Demeter didn’t initially approach Zeus herself because she didn’t realize her power. This is like many women who don’t realize the power we all have in the world.

resources for this story

calendars

  • Return of the Goddess Annual Date Books, by BURLEIGH MUTÉN, Stewart Tabori and Chang, New York (for submissions of poetry or slides of artwork, email Burleigh Mutén at goddess@crocker.com)
  • Witch’s Calendar, Llewellyn Worldwide

National Film Board of Canada films directed by Donna Reed

  • Goddess Remembered
  • The Burning Times
  • Full Circle

books

  • The Goddess Workbook: A Guide to the Feminine Spiritual Experience, by JILL FAIRCHILD and REGINA SCHAARE, The Great Goddess Press, Portland, Maine | 1993
  • Return of the Great Goddess, by BURLEIGH MUTÉN, Stewart Tabori and Chang, New York (for submissions of poetry or slides of artwork, email Burleigh Mutén at goddess@crocker.com)
  • Book of Greek Myths, by INGRI and EDGAR PARIN D’AVLAIRE, Doubleday | 1962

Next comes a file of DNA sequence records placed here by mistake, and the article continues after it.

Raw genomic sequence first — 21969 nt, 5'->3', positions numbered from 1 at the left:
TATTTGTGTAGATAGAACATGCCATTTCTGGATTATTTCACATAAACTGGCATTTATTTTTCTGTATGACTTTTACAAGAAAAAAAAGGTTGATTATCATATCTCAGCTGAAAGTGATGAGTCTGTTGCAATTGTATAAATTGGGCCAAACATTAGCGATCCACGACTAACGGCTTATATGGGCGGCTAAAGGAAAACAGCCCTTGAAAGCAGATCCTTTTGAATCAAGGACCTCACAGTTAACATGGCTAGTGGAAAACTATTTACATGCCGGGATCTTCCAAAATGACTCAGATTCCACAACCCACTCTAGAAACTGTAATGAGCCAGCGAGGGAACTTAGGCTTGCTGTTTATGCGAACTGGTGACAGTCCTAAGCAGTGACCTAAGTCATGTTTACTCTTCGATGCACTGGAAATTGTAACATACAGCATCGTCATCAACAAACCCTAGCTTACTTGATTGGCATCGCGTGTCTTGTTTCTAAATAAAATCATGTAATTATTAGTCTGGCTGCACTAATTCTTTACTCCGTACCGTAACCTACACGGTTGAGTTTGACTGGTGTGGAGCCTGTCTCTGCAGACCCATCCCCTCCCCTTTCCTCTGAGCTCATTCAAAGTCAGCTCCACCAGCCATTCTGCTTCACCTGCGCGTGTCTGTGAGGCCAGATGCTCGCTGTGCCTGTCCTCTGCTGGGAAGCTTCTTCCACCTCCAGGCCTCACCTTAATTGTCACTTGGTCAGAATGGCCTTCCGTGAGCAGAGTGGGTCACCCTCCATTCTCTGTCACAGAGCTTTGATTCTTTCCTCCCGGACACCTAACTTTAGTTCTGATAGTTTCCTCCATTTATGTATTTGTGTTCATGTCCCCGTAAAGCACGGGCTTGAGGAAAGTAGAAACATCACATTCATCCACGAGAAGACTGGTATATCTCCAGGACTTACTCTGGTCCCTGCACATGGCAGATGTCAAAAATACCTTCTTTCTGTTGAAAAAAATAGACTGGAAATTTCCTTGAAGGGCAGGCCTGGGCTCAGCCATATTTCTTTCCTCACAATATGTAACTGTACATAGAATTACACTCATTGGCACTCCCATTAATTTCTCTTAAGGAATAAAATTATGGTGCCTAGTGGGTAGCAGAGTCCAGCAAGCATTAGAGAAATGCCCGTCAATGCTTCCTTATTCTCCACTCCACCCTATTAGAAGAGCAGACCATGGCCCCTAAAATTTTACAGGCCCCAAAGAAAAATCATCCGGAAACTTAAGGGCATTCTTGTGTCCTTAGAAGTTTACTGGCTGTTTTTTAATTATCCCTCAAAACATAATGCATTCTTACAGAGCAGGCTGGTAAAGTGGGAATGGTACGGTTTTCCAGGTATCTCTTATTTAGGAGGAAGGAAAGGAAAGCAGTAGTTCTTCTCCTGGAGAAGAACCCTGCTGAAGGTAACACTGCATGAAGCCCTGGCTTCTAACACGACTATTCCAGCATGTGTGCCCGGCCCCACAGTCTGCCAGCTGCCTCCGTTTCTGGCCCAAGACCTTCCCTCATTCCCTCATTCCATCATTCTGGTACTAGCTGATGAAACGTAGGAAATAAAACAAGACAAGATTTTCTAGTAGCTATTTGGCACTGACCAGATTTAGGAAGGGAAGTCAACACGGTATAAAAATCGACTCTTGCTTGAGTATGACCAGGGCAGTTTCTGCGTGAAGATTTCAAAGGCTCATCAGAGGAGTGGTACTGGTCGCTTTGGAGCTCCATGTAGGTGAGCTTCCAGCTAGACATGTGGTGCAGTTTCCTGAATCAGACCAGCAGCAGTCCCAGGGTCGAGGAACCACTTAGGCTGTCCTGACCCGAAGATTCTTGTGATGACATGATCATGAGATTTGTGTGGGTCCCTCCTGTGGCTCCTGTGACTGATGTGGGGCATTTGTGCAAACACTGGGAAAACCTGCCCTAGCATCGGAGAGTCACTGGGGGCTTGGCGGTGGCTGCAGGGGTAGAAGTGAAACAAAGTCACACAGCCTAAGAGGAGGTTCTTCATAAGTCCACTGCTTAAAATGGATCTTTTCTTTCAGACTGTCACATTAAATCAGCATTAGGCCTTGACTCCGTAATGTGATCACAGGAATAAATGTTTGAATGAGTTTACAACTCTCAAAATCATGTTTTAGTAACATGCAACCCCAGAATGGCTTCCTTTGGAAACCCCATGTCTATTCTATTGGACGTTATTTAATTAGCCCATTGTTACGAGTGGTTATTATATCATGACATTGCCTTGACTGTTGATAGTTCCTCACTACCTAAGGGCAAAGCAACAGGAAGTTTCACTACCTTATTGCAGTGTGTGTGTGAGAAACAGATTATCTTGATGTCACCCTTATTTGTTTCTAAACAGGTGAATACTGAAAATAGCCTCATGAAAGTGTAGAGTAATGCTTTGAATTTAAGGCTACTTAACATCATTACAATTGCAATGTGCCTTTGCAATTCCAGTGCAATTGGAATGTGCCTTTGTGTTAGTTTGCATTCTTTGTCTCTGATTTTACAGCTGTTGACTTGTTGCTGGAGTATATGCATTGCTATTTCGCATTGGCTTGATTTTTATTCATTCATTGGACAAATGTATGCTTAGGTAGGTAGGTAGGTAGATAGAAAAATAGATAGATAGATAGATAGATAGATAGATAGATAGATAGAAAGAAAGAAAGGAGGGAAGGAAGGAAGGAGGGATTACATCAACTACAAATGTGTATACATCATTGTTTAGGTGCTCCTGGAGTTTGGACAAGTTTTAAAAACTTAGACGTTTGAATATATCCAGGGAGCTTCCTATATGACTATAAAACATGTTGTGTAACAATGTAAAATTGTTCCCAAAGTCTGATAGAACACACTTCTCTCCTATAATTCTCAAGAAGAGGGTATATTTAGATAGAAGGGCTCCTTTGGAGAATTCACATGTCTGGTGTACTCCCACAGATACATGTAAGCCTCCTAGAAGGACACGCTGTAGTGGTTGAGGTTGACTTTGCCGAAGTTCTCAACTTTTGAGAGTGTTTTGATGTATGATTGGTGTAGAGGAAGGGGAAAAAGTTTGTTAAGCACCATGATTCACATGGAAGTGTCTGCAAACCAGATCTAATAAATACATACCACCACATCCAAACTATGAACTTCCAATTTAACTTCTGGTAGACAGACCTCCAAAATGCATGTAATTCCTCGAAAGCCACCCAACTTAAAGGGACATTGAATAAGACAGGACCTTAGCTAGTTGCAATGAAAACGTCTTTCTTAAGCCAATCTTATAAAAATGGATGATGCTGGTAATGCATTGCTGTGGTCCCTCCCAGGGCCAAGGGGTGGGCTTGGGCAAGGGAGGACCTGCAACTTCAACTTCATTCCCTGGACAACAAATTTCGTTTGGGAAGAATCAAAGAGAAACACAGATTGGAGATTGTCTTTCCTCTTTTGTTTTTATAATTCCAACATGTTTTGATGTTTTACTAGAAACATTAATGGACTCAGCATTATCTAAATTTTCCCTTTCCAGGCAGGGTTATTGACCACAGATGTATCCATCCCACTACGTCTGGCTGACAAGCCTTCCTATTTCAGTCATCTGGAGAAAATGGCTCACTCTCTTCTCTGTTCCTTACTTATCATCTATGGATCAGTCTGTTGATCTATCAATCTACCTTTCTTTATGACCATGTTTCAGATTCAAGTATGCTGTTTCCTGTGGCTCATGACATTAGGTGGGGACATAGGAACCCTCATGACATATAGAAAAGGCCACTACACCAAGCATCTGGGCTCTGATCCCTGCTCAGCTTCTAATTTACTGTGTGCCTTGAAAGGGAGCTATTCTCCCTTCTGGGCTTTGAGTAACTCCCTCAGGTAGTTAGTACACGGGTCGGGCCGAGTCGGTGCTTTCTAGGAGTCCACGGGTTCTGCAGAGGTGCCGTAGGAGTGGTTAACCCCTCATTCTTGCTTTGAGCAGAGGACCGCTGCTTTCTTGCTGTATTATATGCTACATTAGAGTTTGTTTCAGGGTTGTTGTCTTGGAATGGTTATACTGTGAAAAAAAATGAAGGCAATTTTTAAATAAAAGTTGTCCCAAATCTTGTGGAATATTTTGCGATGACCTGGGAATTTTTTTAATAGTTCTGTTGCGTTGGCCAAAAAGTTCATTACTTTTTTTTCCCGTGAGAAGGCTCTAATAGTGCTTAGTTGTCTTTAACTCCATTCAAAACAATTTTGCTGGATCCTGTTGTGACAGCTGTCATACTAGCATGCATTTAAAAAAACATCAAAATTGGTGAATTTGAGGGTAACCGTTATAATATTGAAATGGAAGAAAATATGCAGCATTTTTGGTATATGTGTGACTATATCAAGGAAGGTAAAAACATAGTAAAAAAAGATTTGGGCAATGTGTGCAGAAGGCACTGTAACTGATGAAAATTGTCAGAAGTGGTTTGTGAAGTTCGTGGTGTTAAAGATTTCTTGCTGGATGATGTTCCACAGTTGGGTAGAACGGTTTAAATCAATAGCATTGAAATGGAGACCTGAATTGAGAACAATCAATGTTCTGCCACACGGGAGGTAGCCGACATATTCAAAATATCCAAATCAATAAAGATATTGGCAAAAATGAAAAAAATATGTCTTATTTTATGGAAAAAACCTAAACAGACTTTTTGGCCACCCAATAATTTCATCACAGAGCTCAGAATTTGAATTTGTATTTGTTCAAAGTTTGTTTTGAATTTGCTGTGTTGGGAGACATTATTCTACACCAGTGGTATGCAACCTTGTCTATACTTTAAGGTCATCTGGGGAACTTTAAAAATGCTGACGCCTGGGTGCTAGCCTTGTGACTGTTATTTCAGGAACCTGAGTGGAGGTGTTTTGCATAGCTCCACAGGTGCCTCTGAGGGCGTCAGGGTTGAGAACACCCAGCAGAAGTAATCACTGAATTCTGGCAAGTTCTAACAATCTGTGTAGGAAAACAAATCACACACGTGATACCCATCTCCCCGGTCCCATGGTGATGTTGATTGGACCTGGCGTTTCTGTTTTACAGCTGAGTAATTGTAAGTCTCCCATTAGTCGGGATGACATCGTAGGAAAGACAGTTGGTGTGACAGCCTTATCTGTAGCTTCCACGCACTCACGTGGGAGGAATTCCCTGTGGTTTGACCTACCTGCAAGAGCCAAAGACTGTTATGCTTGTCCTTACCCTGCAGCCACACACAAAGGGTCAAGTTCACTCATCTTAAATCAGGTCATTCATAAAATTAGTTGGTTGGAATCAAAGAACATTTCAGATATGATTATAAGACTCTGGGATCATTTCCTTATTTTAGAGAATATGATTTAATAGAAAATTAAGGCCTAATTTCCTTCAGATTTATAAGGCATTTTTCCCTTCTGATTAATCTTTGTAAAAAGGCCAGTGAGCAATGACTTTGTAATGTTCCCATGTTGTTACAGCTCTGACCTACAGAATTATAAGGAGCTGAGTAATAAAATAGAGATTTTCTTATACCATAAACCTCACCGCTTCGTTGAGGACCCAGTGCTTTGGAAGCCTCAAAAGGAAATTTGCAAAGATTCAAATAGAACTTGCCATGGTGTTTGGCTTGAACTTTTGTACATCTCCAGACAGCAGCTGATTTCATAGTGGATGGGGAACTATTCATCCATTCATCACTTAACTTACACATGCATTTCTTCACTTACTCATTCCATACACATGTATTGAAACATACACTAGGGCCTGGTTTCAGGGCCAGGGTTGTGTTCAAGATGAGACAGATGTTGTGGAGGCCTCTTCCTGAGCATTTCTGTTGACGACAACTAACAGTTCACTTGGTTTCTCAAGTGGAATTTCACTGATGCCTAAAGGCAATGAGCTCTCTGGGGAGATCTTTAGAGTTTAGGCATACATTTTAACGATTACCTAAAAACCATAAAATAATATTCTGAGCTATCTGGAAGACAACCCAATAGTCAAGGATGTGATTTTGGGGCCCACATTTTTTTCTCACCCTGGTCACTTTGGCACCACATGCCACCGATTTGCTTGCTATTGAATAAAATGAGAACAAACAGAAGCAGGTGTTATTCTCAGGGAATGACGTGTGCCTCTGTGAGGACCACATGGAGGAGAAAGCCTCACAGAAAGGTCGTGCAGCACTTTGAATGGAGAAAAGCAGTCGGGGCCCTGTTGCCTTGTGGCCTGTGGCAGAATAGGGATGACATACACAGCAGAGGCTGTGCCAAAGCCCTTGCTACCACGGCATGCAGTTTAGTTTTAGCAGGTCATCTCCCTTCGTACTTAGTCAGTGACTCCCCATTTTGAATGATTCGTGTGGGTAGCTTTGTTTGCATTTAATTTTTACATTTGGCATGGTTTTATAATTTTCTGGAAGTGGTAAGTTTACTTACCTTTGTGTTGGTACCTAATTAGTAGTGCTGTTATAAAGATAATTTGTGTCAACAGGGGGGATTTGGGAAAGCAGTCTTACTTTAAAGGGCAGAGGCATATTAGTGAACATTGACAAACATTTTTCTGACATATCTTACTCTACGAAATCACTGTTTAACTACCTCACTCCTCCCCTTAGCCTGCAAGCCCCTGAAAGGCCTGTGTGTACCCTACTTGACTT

• Drawing Down the Moon, by MARGOT ADLER, Beacon Press, Boston | 1992
  • A Woman’s Book Of Rituals and Celebrations, by BARBARA ARDINGER, New World Library, San Rafael, CA, Second edition | 1995
  • The Holy Book of Women’s Mysteries, by ZSUZSANNA BUDAPEST, Winghbow Press, Berkeley, CA
  • Rites of Passage, The Pagan Wheel of Life, by PAULINE CAMPANELLI, Llewellyn Publications, St. Paul, MN | 1994
  • Wheel of the Year, Living the Magical Life, by PAULINE CAMPANELLI, Llewellyn Publications, fifth printing | 1995
  • Ancient Ways, Reclaiming Pagan Traditions, by PAULINE CAMPANELLI, Llewellyn Publications, fourth printing | 1993
  • Wicca, A Guide For The Solitary Practitioner, by SCOTT CUNNINGHAM, Llewellyn Publications, St. Paul, MN | 1993
  • The Great Cosmic Mother, by BARBARA MOR and MONICA SJOO, Harper Row | 1989
  • Arladne’s Thread A Workbook of Goddess Magic, by SHEKHINAH MOUNTAINWATER, The Crossing Press, Freedom CA | 1991
  • Women-Church, by ROSEMARY RADFORD RUETHER, Harper and Row, San Francisco, CA | 1990
  • Encyclopedia of White Magic, by PADDY SLADE, Hamlyn Press, London | 1990
  • The Spiral Dance, by STARHAWK, Harper Collins, San Francisco, CA | 1991
  • The Women’s Spirituality Book, by DIANE STEIN, Llewellyn Publications
  • Jambalaya, by LULSAH TELSH, Harper Collins, San Francisco, CA | 1990
  • Women’s Rituals, by BARBARA WALKER, Harper and Row, New York, NY | 1990
  • The Women’s Dictionary of Symbols and Sacred Objects, by BARBARA WALKER, Harper and Row, San Francisco | 1990
  • Earth Magic: A Dianic Book of Shadows, by MARION WEINSTEIN, Phoenix Publishing Inc., Custer, WA | 1980

This feature was first published on section15.ca’s predecessor site CoolWomen.